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dc.contributor.authorHarada, Y.
dc.contributor.authorWhitlow, T.H.
dc.contributor.authorTempler, P.H.
dc.contributor.authorHowarth, R. W.
dc.contributor.authorWalter, M.T.
dc.contributor.authorBassuk, N.L.
dc.contributor.authorRussell-Anelli, J.H.
dc.date.accessioned2019-01-17T14:44:37Z
dc.date.available2019-01-17T14:44:37Z
dc.date.issued2018-10-11
dc.identifier.citationFront. Ecol. Evol. 6:153
dc.identifier.urihttps://hdl.handle.net/1813/60825
dc.description.abstractIntensive agriculture represents a recent extension of green roof technology. Perceived ecosystem services provided by rooftop farming include stormwater management and the production of affordable and nutritious vegetables for local consumption. However, intensive agriculture can increase nutrient loads to surface water, yet there is little empirical data from full-scale operational rooftop farms. This study reports the N balance and N management efficiency of the Brooklyn Grange Navy Yard Farm, a 0.61-ha farm atop an 11-story building in New York City USA. We monitored atmospheric N deposition, soil N concentration, N output by harvest, N leaching from soil, and drainage N output, in addition to estimating net N mineralization and the N load to sewers during the combined sewer overflows. We found that the annual drainage N output was 1,100% of the atmospheric bulk N deposition, and was 540% of the estimated total atmospheric N deposition, which makes the Brooklyn Grange a net N source in the urban environment. Annual N leaching from soil was 97% of fertilizer N input, and the efficiency of N management can be lower than in conventional vegetable production. For the Brooklyn Grange to integrate stormwater management and intensive agriculture, it will be important to use soil with greater water holding capacity within the range of readily available water, and to recycle drainage. This case study shows how the intensification of agriculture on rooftops should be managed for both the yield and quality of crops and to reduce N loss to storm drains, which affects aquatic ecosystems and water quality.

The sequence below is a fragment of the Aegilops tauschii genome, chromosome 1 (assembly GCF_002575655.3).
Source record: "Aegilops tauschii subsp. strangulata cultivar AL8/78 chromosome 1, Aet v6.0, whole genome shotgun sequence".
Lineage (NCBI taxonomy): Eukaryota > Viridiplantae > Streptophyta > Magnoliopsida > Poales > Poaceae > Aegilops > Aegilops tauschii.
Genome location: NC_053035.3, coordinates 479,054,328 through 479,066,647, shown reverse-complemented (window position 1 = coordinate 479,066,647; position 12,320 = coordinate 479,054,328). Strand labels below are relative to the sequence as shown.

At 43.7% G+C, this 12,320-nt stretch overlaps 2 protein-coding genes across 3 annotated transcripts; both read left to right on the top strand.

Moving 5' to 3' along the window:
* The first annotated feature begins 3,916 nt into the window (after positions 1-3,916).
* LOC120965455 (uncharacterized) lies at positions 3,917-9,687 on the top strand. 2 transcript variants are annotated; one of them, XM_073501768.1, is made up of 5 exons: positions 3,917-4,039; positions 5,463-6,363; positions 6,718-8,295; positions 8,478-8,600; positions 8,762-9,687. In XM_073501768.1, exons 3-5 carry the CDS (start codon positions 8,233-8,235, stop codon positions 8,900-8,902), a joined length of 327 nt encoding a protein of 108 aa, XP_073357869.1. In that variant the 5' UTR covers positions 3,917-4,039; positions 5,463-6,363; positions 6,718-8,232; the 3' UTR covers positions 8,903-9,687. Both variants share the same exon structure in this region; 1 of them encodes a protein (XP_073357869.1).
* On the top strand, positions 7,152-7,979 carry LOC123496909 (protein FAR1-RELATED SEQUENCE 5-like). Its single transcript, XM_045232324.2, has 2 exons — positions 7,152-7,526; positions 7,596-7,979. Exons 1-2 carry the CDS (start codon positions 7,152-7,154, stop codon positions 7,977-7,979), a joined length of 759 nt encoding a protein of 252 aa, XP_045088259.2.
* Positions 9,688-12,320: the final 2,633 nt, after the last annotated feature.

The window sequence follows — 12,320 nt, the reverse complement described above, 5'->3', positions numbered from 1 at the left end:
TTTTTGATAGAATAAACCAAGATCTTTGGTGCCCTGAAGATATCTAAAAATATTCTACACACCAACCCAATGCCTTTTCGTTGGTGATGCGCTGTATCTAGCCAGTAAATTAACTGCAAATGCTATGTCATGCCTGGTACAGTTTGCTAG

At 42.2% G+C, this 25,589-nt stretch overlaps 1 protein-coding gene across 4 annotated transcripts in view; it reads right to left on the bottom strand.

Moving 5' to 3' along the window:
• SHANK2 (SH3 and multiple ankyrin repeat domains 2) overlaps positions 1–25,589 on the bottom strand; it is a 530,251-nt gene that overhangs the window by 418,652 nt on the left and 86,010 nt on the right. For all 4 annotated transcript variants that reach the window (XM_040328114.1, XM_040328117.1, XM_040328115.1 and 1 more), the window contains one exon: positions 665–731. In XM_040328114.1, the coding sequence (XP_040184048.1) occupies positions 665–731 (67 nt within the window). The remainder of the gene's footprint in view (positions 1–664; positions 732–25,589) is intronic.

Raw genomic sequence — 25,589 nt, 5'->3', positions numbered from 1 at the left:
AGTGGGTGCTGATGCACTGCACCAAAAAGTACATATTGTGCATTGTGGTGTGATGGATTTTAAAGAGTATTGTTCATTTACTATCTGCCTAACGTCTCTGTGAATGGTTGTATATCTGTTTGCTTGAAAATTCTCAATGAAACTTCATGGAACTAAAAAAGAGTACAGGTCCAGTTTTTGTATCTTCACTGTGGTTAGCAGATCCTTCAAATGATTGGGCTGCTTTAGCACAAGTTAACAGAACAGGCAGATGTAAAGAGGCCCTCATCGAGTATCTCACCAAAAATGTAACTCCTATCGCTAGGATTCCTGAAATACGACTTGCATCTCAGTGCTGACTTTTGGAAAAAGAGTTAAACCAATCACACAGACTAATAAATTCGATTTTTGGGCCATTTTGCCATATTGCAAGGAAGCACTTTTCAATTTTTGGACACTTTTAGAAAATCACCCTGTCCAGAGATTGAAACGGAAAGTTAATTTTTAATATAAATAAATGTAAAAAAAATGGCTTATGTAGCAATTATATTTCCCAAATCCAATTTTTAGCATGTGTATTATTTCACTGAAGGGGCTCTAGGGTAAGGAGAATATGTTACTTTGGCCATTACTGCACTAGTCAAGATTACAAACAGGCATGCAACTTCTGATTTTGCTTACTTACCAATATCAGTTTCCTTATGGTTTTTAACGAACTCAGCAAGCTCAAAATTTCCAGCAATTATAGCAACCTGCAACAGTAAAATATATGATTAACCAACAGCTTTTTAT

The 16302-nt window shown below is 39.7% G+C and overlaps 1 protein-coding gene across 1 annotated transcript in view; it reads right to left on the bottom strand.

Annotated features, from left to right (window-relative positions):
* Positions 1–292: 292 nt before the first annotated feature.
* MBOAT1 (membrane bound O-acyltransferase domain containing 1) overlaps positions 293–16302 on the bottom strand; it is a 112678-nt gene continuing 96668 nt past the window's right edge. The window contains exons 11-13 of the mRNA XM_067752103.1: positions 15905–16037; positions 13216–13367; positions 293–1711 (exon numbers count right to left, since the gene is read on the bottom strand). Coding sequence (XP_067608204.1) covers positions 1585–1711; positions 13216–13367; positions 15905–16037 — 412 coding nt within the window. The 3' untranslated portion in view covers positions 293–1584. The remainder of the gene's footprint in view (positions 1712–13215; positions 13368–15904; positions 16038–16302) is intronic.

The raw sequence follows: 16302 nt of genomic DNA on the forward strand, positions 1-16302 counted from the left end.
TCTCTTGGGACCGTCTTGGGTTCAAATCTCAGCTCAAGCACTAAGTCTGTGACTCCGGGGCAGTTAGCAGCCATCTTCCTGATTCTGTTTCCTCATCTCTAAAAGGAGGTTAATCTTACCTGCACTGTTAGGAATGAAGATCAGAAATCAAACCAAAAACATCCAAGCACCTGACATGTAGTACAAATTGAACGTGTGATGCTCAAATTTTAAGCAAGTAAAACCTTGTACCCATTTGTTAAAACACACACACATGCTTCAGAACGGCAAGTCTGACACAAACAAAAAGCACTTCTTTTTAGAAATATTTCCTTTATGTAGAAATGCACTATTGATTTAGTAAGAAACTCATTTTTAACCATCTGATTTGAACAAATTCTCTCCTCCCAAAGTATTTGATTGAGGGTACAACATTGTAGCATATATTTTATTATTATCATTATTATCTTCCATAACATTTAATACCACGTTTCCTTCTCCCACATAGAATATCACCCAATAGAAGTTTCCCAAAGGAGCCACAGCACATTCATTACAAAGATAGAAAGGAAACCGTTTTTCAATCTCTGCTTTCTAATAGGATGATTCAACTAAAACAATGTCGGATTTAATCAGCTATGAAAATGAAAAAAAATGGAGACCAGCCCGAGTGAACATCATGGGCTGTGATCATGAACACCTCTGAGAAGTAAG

dc.description.sponsorshipThis study was supported through the United States Department of Agriculture (USDA) Hatch Grant (1001972), Sustainable Agriculture Research and Education (SARE) Partnership Grant Projects (ONE16-276), and the Toward Sustainability Foundation. YH wishes to express his thanks for stipend and tuition support from the Section of Horticulture, School of Integrative Plant Sciences, Cornell University.
dc.language.isoen_US
dc.publisherFrontiers Media S.A.
dc.subjectAtmospheric deposition
dc.subjectecosystem services
dc.subjectgreen roof
dc.subjectnutrient runoff
dc.subjectrooftop farming
dc.subjectstormwater management
dc.subjecturban agriculture
dc.subjecturban sustainability
dc.titleNitrogen biogeochemistry of an urban rooftop farm
dc.typearticle
dcterms.licensehttps://hdl.handle.net/1813/60288
dc.relation.doihttps://doi.org/10.3389/fevo.2018.00153


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